ShareThis Page
Allegheny

Carnegie Robotics, Swift Navigation partner on precision GPS system

Aaron Aupperlee
| Tuesday, March 28, 2017, 10:00 a.m.
Fergus Noble, left, CTO of Swift Navigation, and Chris Osterwood, CTO of Carnegie Robotics, pose for photos this week in San Francisco ahead of the announcement of a partnership between the two companies to create accurate, low-cost GPS systems for outdoor robotics for us in driving, farming, mining and other applications.
Swift Navigation
Fergus Noble, left, CTO of Swift Navigation, and Chris Osterwood, CTO of Carnegie Robotics, pose for photos this week in San Francisco ahead of the announcement of a partnership between the two companies to create accurate, low-cost GPS systems for outdoor robotics for us in driving, farming, mining and other applications.
Swift Navigation launched its latest GPS system, the Piksi Multi, in February. It is accurate within centimeters and costs less than $600. (Photo courtesy of Swift Navigation)
Swift Navigation launched its latest GPS system, the Piksi Multi, in February. It is accurate within centimeters and costs less than $600. (Photo courtesy of Swift Navigation)

A Pittsburgh-San Francisco partnership could have a dramatic effect on the future of robotics designed to work outdoors.

Carnegie Robotics and Swift Navigation , a GPS startup company, announced Tuesday they will collaborate on products that will incorporate precise GPS systems into robotic vision and sensing equipment.

The partnership could drive down the cost of automation for cars, agriculture, surface mining and military applications, said Steve DiAntonio, CEO of Carnegie Robotics.

“It's sort of a breakthrough on cost,” DiAntonio said. “We think that it will enable new robotics applications that could not be afforded before.”

Carnegie Robotics makes equipment to help robots see and sense where they are. Swift Navigation makes GPS systems that are accurate to within centimeters that help a robot determine its position. DiAntonio said both companies' components are critical to successful automation.

“It just made infinite sense to work together to come up with a groundbreaking product,” DiAntonio said.

DiAntonio said Carnegie Robotics watched Swift Navigation develop and reached out to the company about a year ago to inquire about collaborating.

Carnegie Robotics and Swift Navigation will announce their first joint product May 8 at the Association of Unmanned Vehicles International Xponential 2017 conference in Dallas. DiAntonio wouldn't reveal what it will be. He said Carnegie Robotics doesn't currently sell a similar product.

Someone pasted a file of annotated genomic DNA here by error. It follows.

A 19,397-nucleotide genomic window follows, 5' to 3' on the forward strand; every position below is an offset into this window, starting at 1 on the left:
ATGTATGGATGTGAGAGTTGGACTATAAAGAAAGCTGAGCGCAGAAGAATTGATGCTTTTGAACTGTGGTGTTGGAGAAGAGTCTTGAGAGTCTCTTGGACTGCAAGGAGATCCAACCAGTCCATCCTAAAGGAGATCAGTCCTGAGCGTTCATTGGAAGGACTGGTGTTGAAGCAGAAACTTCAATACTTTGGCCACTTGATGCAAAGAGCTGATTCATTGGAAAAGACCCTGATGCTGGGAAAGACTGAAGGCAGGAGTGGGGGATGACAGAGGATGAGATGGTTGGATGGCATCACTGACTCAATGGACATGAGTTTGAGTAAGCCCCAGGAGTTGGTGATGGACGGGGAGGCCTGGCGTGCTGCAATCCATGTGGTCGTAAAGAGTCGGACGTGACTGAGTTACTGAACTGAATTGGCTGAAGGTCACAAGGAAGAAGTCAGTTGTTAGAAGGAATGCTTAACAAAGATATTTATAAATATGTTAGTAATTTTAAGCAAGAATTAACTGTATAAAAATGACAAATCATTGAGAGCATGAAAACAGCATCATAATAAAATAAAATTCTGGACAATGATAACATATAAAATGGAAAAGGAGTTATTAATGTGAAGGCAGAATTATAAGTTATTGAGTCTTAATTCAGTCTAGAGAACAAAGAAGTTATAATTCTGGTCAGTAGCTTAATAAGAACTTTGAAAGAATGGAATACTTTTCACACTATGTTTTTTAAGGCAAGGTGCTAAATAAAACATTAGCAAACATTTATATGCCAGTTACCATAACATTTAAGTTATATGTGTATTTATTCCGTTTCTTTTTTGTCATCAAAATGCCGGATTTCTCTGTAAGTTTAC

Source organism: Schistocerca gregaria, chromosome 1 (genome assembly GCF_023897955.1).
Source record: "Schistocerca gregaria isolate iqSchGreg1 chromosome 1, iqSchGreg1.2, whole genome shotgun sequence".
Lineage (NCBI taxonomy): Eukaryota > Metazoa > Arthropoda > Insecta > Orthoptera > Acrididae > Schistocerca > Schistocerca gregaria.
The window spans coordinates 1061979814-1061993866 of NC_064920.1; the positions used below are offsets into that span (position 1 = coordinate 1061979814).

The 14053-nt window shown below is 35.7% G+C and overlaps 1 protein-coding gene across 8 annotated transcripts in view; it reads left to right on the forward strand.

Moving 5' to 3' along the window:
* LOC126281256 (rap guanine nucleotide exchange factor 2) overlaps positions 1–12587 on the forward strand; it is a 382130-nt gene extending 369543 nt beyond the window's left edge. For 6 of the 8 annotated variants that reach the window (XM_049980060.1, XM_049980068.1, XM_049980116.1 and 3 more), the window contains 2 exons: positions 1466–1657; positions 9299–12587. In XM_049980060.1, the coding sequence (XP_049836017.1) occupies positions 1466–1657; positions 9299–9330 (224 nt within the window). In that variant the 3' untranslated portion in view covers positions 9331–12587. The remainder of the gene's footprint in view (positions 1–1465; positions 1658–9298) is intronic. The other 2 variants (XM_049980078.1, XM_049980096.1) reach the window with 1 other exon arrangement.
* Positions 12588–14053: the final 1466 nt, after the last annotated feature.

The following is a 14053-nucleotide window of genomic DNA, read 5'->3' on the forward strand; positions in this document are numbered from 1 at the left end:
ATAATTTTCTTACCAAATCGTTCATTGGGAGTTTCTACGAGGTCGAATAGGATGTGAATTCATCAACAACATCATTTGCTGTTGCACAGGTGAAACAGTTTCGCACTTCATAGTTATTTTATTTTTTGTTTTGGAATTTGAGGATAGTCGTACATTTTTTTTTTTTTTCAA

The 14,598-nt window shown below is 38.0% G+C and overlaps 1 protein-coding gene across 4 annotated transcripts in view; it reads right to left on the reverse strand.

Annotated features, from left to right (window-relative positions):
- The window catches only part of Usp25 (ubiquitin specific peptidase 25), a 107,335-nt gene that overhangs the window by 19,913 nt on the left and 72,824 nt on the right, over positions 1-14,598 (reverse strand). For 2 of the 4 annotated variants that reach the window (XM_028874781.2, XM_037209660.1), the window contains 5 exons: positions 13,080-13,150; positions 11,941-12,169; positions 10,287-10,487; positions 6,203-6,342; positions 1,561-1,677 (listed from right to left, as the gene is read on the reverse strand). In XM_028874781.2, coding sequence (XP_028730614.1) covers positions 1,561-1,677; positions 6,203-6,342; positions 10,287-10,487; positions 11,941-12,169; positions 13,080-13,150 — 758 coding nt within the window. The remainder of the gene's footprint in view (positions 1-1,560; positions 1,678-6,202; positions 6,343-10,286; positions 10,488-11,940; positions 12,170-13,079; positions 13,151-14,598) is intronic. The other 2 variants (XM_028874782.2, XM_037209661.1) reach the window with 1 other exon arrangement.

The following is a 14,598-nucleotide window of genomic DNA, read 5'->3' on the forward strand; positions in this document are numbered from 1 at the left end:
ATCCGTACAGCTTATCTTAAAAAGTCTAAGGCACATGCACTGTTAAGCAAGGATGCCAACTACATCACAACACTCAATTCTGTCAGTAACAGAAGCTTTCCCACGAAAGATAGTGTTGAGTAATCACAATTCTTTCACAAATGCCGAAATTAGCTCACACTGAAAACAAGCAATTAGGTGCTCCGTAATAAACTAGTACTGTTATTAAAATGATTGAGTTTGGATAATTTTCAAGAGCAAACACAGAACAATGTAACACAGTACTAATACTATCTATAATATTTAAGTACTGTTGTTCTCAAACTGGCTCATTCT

“Swift's technology is perfectly suited for the world of robotics, and we couldn't do better than working with the renowned industry leaders at Carnegie Robotics,” Timothy Harris, CEO of Swift Navigation, said in a statement.

Swift Navigation was founded in 2012. The company released its latest GPS receiver, the Piksi Multi, in February. The system is accurate within centimeters and costs $595, according to the company's webpage. The company uses real-time kinematics technology to provide locations that are 100 times more accurate than traditional GPS systems.

Carnegie Robotics, founded in 2010, was spun out of Carnegie Mellon University's National Robotics Engineering Center. The company partnered with the Danish floor-cleaning company Nilfisk in October on an autonomous floor scrubber .

Aaron Aupperlee is a Tribune-Review staff writer. Reach Aupperlee at aaupperlee@tribweb.com or 412-336-8448.

TribLIVE commenting policy

You are solely responsible for your comments and by using TribLive.com you agree to our Terms of Service.

We moderate comments. Our goal is to provide substantive commentary for a general readership. By screening submissions, we provide a space where readers can share intelligent and informed commentary that enhances the quality of our news and information.

While most comments will be posted if they are on-topic and not abusive, moderating decisions are subjective. We will make them as carefully and consistently as we can. Because of the volume of reader comments, we cannot review individual moderation decisions with readers.

We value thoughtful comments representing a range of views that make their point quickly and politely. We make an effort to protect discussions from repeated comments either by the same reader or different readers

We follow the same standards for taste as the daily newspaper. A few things we won't tolerate: personal attacks, obscenity, vulgarity, profanity (including expletives and letters followed by dashes), commercial promotion, impersonations, incoherence, proselytizing and SHOUTING. Don't include URLs to Web sites.

We do not edit comments. They are either approved or deleted. We reserve the right to edit a comment that is quoted or excerpted in an article. In this case, we may fix spelling and punctuation.

We welcome strong opinions and criticism of our work, but we don't want comments to become bogged down with discussions of our policies and we will moderate accordingly.

We appreciate it when readers and people quoted in articles or blog posts point out errors of fact or emphasis and will investigate all assertions. But these suggestions should be sent via e-mail. To avoid distracting other readers, we won't publish comments that suggest a correction. Instead, corrections will be made in a blog post or in an article.

click me